Individual shift register matrix boards 63 and 76 are assembled in a chassis 71 as shown in FIGURE 6 to form a complete steering line assembly. Busses 39, 44- and 45 supply power and clock pulses to the individual boards. These busses are electrically connected through a plug 73 to a cable '74 which is connected to power supply and clock pulse generator 42 which also supplies power through a cable 75 to clipping amplifiers 12 and through a cable 76 to a display chassis 77. The matrix interconnections are made by parallel output busses 78 connected to output terminals 68 of the set of resistors 67. Bearing output busses 78 are connected by wires 79 through a plug and a cable 81 to display console 77 which provides a suitable display of the average power output of each of the bearing output busses 78. Inputs 13 to the shift register stages are introduced through a plug 82 and a cable 83 from clipping amplifiers 12 which dichotomize the individual array element signals arriving on cable 10.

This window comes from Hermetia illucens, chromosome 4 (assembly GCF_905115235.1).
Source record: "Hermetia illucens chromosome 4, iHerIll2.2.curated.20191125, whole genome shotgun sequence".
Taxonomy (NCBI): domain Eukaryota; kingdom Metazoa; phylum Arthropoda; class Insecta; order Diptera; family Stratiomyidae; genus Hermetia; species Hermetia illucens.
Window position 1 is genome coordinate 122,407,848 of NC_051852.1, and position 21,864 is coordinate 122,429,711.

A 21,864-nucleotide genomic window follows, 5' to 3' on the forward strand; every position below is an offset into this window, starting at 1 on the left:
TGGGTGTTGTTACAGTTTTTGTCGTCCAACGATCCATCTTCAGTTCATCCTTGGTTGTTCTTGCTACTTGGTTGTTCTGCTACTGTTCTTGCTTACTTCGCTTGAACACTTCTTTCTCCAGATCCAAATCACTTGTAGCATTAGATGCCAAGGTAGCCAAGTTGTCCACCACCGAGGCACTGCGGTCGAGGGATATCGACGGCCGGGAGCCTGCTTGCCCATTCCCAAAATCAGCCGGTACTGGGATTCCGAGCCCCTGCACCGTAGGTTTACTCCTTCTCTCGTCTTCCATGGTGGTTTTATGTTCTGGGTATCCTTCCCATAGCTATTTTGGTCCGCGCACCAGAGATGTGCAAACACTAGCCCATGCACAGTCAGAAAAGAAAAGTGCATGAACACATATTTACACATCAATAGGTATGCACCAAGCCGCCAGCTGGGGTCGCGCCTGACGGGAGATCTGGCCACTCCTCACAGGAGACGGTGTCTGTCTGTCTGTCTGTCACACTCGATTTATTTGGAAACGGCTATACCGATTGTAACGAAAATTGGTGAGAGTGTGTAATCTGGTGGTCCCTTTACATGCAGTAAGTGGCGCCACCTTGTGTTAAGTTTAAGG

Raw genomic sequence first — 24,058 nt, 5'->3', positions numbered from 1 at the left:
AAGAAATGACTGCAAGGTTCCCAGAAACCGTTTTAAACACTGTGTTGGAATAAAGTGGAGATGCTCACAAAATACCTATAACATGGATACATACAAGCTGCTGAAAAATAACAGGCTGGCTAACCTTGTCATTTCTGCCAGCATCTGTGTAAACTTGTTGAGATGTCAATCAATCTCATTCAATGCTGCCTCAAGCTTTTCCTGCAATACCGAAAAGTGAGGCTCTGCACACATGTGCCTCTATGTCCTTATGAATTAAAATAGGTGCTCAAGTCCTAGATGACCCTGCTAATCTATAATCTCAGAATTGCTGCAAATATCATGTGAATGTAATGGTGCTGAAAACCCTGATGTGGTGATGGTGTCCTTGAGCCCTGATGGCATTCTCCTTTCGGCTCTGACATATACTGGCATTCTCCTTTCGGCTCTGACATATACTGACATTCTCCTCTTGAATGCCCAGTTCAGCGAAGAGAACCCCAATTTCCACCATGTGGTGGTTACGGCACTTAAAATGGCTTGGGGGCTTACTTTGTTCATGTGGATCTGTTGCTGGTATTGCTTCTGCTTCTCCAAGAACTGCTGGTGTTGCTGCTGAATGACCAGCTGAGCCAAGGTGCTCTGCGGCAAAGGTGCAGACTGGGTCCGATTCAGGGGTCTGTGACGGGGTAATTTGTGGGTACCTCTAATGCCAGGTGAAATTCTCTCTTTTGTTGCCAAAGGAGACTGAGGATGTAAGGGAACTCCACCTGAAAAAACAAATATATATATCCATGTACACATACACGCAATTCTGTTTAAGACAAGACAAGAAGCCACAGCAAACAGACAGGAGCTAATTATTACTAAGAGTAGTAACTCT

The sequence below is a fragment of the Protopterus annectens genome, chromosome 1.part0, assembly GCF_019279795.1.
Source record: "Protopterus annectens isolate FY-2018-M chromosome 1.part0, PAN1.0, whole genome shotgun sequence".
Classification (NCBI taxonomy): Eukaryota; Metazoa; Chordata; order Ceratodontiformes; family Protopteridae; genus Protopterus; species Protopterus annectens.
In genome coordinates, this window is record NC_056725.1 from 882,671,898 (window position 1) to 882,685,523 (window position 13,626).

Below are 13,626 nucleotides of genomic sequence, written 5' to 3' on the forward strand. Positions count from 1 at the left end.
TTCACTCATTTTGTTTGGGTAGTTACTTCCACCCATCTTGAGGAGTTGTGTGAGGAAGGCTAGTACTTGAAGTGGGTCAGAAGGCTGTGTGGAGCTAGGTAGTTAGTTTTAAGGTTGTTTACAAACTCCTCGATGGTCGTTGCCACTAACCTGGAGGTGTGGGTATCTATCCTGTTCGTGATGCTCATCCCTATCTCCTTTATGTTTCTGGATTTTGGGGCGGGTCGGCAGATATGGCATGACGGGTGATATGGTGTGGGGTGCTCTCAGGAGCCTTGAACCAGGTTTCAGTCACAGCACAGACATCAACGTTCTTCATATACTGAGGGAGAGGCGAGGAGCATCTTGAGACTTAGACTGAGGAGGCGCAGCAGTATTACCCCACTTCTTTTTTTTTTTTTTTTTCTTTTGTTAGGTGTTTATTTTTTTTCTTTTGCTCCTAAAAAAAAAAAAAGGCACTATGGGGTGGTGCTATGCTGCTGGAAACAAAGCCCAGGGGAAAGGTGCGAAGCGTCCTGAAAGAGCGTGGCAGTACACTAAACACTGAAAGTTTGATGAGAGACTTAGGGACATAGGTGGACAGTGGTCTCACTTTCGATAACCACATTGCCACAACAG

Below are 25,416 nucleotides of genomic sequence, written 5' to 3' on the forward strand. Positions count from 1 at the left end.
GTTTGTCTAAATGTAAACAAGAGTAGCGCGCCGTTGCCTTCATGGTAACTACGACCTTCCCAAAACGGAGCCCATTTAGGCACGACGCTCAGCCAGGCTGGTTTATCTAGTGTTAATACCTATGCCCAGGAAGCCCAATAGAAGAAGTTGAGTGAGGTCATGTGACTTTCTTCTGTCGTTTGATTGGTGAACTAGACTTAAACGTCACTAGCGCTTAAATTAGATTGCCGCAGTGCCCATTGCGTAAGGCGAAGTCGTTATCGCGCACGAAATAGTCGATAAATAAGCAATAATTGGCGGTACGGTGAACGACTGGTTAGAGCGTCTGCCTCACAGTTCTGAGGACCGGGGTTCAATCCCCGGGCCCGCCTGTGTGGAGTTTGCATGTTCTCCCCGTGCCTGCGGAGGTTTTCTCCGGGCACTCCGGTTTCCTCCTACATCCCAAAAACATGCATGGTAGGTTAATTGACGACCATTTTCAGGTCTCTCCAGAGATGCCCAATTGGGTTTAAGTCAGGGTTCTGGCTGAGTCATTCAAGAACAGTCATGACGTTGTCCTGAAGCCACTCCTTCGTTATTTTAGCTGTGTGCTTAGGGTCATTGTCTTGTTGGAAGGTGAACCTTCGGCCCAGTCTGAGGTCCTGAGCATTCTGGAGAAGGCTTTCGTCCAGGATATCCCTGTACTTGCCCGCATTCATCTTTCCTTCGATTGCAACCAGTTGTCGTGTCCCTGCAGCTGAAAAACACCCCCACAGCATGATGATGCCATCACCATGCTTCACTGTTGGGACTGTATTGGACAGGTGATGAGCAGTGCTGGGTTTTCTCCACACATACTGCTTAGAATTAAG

An alternate embodiment for the digital array steering is shown schematically in FIGURE 7. Here magnetic cores 84 are used as memory elements instead of the transistors 21 and 22 of FIGURE 3. The magnetic cores possess square loop hysteresis characteristics and the binary information is stored as the direction of permanent magnetization flux in the cores. Each core is provided with an input winding 85 and a transfer winding 86, the input winding being connected to a transfer circuitry 88 driven by a clocking pulse from bus 89. The transfer circuit derives its input either from transfer winding 86 of the previous core or from the output of clipping amplifiers 87. Transfer circuitry 88 serves to establish the magnetization in memory core 84 with a read-in pulse, the presence of which is controlled by the input which it has received previously from the transfer winding of previous core 86. Transfer circuitry 88 also supplies an interrogation pulse to all cores simultaneously thereby transferring the information stored in the core to the 'next succeeding transfer circuit as a pulse or no-pulse on transfer winding 86 depending on whether the state of magnetization of the core was reversed or not reversed respectively by the interrogation pulse on winding 85. Thus, it can be seen that the binary information represented by the state of magnetization of the cores is transferred sequentially down the succession of cores comprising the magnetic core shift register in a manner analogous to the transfer of information described in FIGURE 3 above. The summation of the different shift register channels is now accomplished by a single turn coil formed of a wire 90 linking the desired cores representing delay positions on the various channels. The output of this wire then consists of a pulse which is the sum of the output pulses of the cores linked by wire 90 in which the state of magnetization was changed by transfer circuitry 88. Other bearing interconnections may be made Without interfering with the original one as illustrated by wire 91. The amplitude of these output pulses appearing on these interconnecting wires typified by 90 and 91 are analogous to the outputs appearing on the interconnecting wire '78 of FIGURE 6.